The Bible tells the story of the Fall of Adam and Eve in Genesis 2-4. Job mentions it once (Job 31:33), and the Apostle Paul discusses it four times in his epistles (Romans 5:12-21, 1 Corinthians 15:21-22, 2 Corinthians 11:3, 1 Timothy 2:11-15). But the Bible never refers to it as “the Fall,” and it’s implications are never explained in detail.
The Book of Mormon adds substantially to our understanding of this doctrine. It is discussed at least 14 times, with three detailed explanations (2 Nephi 2:15-27, Alma 12:20-27, Alma 42:2-14). Here are some of the principles the Book of Mormon teaches us about the Fall:
- The Fall is a fundamental doctrine of the gospel, along with the creation and the Atonement of Jesus Christ (Alma 18:36, 39, Alma 22:13-14, Mormon 9:12).
- It was an important part of Heavenly Father’s plan for our happiness (2 Nephi 2:4, 2 Nephi 2:24-26, Alma 42:5-6).
- It was a consequence of an intentional decision made by Adam and Eve to disobey a law of God (2 Nephi 2:16, 19, Mosiah 3:26, Alma 12:23, Alma 22:12, Alma 42:12).
- This decision had the following consequences:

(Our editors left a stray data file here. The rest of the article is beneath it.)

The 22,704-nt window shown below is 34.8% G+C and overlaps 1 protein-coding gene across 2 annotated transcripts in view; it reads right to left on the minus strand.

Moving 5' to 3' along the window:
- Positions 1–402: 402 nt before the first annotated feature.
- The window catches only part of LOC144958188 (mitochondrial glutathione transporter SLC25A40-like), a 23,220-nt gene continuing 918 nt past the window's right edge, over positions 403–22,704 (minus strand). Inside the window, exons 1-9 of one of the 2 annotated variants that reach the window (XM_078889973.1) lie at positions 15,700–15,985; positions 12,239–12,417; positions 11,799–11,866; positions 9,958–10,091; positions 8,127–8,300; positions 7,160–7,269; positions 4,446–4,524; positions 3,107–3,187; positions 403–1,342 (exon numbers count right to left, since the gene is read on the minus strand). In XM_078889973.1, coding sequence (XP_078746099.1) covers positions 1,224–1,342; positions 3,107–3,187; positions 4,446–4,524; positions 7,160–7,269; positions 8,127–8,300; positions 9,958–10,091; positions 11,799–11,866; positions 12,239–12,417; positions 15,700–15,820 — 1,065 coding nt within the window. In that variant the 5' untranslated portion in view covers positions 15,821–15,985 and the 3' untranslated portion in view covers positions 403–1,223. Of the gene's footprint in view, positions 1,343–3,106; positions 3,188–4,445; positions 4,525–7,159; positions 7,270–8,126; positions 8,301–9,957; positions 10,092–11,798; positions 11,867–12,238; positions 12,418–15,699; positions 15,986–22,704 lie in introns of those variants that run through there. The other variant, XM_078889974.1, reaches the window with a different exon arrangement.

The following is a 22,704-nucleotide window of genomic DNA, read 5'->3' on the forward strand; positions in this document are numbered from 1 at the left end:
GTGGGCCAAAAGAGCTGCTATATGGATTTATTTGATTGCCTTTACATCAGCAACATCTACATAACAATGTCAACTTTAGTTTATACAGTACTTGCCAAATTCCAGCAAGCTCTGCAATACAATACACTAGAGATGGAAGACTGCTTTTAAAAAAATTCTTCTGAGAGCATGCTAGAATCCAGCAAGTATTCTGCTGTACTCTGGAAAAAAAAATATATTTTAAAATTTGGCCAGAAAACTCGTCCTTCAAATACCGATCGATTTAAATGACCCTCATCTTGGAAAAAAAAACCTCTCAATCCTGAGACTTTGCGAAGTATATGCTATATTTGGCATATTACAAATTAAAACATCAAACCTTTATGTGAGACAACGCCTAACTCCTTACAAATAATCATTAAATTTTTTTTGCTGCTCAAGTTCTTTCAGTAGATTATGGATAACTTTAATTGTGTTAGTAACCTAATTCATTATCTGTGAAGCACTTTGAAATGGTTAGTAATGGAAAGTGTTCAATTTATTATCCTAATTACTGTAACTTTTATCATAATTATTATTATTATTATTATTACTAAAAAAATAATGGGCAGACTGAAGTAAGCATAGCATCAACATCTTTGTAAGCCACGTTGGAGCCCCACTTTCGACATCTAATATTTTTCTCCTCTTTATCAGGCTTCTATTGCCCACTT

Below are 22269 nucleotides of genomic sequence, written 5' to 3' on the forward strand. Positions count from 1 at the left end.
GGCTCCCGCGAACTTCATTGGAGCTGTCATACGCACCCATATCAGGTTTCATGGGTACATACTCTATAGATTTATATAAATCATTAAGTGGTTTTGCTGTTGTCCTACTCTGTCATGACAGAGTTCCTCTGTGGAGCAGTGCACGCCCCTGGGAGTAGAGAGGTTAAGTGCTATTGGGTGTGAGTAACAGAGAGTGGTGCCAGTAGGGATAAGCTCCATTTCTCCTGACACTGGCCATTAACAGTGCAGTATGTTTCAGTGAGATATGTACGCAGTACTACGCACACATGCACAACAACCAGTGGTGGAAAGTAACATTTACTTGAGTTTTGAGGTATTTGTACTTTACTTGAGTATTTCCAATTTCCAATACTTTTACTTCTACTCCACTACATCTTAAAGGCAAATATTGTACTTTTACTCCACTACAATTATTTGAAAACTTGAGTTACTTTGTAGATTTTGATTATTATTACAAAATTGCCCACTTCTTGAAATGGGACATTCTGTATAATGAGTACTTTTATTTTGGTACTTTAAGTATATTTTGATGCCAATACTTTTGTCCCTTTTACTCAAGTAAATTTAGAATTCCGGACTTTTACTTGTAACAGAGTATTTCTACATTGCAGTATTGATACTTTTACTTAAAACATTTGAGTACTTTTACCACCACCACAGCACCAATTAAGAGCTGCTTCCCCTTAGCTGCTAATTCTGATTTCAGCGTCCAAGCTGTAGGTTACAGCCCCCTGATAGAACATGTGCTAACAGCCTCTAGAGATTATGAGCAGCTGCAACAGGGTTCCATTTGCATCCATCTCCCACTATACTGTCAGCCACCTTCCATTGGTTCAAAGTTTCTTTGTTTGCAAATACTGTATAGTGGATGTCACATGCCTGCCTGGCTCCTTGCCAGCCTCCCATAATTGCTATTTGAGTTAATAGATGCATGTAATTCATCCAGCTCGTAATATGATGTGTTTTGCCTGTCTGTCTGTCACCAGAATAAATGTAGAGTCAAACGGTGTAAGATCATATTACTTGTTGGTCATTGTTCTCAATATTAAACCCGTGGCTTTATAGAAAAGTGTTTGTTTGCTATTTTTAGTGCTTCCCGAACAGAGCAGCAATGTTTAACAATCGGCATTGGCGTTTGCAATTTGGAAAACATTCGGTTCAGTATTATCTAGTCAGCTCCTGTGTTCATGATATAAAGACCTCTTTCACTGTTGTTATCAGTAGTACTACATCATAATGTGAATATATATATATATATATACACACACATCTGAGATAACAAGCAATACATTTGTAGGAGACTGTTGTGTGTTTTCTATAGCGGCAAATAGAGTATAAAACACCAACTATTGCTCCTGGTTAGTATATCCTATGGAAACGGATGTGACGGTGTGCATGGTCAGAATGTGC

- Adam and Eve were driven out of the Garden of Eden, and life became much more difficult for them (2 Nephi 2:19, Alma 42:2-3).
- They were able to have children (2 Nephi 2:20, 22-23).
- They (and their descendants) became subject to both physical and spiritual death. Spiritual death means that we are cut off from the presence of God (2 Nephi 9:6, 10-13, Alma 12:24, Alma 42:6-7, 9, Helaman 14:16).
- Because of the Fall, we are all “in a lost and in a fallen state” (1 Nephi 10:6, 2 Nephi 2:21, Mosiah 16:4, Alma 12:22, Alma 42:9, Alma 42:14). Our natural (or carnal) state is opposed to God’s will, and if we choose to remain in this state, we cannot be saved (Mosiah 3:19, Mosiah 16:3-5, Ether 3:2).
- Jesus Christ redeemed little children from the effects of the Fall (Mosiah 3:11, 16, Moroni 8:8). The rest of us can also be redeemed by Him if we choose to believe in Him and repent of our sins (2 Nephi 2:26-29). This redemption overcomes the effects of the Fall and brings us back into the presence of God (Ether 3:13).
Today, I will be grateful for the role of the Fall of Adam and Eve. I will remember that all things work toward our salvation, and that even events which appear to be in opposition to God’s will may be part of His plan for our happiness. I will be grateful that, through the Atonement of Jesus Christ, we can overcome the effects of the Fall, be reconciled with God, and return to His presence.